Pre-Trial Chamber I of the International Criminal Court (ICC) in The Hague has decided the case against Abdullah Al-Senussi, former Libyan Intelligence Chief is not admissible. The decision, issued in October, was a response to the challenge to admissibility made by Libya. The case began when the U.N. Security Council referred the case to the ICC in 2011. Ultimately Col. Muammar Qadafi, his son, Saif Al-Islam Qadafi and Al-Senussi.
Col. Qadafi was killed in the end of uprising in Libya, and Saif Al-Islam Qadafi and Al-Senussi are in the custody of Libya, which has refused to surrender them to The Hague. In a 152 page opinion, the court evaluated the Libyan case against Al-Senussi, the procedural safeguards and process available to Al-Senussi in Libya and whether or not Libya is unable or unwilling to handle the case. Ultimately the court determined:
[T[he Chamber concludes that the same case against
Mr Al-Senussi that is before the Court is currently subject to domestic
proceedings being conducted by the competent authorities of Libya - which
has jurisdiction over the case - and that Libya is not unwilling or unable
genuinely to carry out its proceedings in relation to the case against
Mr Al-Senussi. The case against Mr Al-Senussi is therefore inadmissible before
the Court pursuant to article 17(1)(a) of the Statute.
The representatives of Al-Senussi at the ICC have appealed the determination arguing the case should be heard by the ICC. The court has not ruled on Libya’s request to also dismiss the case against Saif Al-Islam Qadafi.
Earlier this month, Mauritania returned Libya’s former head of intelligence, Abdullah al-Senussi, to Libya for prosecution. Saif Al-Qadafi, son of Muammar Qadafi was captured in Libya, and the current regime has declined to surrender him to the International Criminal Court. (ICC). In February of 2011, the UN Security Council referred the situation in Libya to the ICC, and the Qadafis and al-Senussi were indicted.
As previously described in this blog:
The court indicted Muammar Qadafi, Saif Al-Islam Qadafi and the country’s intelligence chief. Even while Muammar Qadafi was alive some suggested he should face a Libyan rather than an International process.
There has been an ongoing battle between the ICC and Libya for the handover of Qadafi, and Libya has now refused. Qadafi would not face a death penalty at the ICC and would have access to lawyers to present a defense to the charges. During the fight, Libya arrested lawyers sent by the ICC to prepare Qadafi’s defense.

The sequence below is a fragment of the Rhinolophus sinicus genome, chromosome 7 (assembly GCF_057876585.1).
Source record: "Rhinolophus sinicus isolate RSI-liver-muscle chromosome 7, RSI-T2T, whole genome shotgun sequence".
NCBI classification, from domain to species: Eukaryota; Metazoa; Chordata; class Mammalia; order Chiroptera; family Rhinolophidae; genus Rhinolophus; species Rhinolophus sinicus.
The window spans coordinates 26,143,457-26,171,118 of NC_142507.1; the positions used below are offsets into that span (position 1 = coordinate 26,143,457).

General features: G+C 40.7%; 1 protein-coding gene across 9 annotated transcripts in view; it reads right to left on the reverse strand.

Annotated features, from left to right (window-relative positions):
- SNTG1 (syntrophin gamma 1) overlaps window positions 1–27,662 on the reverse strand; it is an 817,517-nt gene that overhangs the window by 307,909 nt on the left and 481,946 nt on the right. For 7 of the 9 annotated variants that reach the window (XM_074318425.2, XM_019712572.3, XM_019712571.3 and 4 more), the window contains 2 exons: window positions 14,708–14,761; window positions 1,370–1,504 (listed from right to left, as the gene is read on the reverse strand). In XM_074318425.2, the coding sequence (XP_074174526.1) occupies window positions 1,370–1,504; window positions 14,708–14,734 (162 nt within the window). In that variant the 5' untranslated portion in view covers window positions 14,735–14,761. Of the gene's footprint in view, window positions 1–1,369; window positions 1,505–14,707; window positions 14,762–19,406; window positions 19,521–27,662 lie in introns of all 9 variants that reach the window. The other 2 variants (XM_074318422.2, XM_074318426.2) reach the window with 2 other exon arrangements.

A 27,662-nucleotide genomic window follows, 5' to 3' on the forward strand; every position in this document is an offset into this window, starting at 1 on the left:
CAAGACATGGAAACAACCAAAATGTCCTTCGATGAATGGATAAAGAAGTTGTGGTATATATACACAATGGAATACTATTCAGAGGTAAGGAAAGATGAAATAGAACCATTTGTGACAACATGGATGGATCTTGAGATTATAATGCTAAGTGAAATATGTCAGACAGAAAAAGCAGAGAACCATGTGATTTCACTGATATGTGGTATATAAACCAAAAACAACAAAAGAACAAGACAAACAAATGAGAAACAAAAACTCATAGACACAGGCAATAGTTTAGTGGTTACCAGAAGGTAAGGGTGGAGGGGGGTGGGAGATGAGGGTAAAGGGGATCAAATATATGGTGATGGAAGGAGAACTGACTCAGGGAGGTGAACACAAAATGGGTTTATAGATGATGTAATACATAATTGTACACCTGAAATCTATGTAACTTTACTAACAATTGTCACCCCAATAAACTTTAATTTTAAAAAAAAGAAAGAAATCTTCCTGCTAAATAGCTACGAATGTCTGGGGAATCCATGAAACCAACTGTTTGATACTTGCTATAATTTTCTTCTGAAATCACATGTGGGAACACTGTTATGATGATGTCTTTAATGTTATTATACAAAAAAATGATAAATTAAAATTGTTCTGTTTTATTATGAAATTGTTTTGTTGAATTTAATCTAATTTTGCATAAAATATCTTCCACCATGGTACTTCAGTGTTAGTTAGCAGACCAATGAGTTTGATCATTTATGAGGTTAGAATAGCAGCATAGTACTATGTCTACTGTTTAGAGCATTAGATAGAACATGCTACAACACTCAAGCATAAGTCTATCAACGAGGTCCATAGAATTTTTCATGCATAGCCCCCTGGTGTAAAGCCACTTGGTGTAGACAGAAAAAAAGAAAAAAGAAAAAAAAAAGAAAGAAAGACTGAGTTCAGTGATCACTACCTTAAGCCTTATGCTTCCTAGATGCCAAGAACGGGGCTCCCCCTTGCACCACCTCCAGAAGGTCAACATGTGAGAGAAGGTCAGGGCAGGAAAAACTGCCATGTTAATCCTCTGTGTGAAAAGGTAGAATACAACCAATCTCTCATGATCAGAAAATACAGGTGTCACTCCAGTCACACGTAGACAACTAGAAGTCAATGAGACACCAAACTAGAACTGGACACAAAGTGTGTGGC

The court has no authority or force to enforce its warrants for arrest and instead relies on the international community and the 121 state parties to the Rome Statute to enforce warrants and arrest those charged by the court. The court has jurisdiction over crimes against humanity, war crimes and genocide occurring in the borders of those countries, or by nationals of those countries, or if the situation has been referred to the court by the U.N. Security Council, as has been the case in Darfur, Sudan, and Libya, which are not signatories to the treaty. The ICC is intended to provide a fair process where a national court cannot, or will not, or if the court does not have the means to provide a fair process.
Libya has recently announced a delay in Saif Qadafi’s trial, indicating that Qadafi and al-Senussi would be tried together. Amnesty International and other groups have argued that the two should go to the ICC for trial. Libya’s standoff with the ICC appears to have resulted in a win for the current government of Libya. The ICC has apologized for the conduct of attorneys sent to meet with Saif Qadafi, resulting in their release. The arrest of ICC lawyers, and the refusal to surrender the accused, have led some to question whether Qadafi can have a fair trial in Libya. Maybe the better question for Qadafi and al-Senussi will be whether or not the world will care whether or not they have a fair trial, or all are satisfied with a show trial for the two.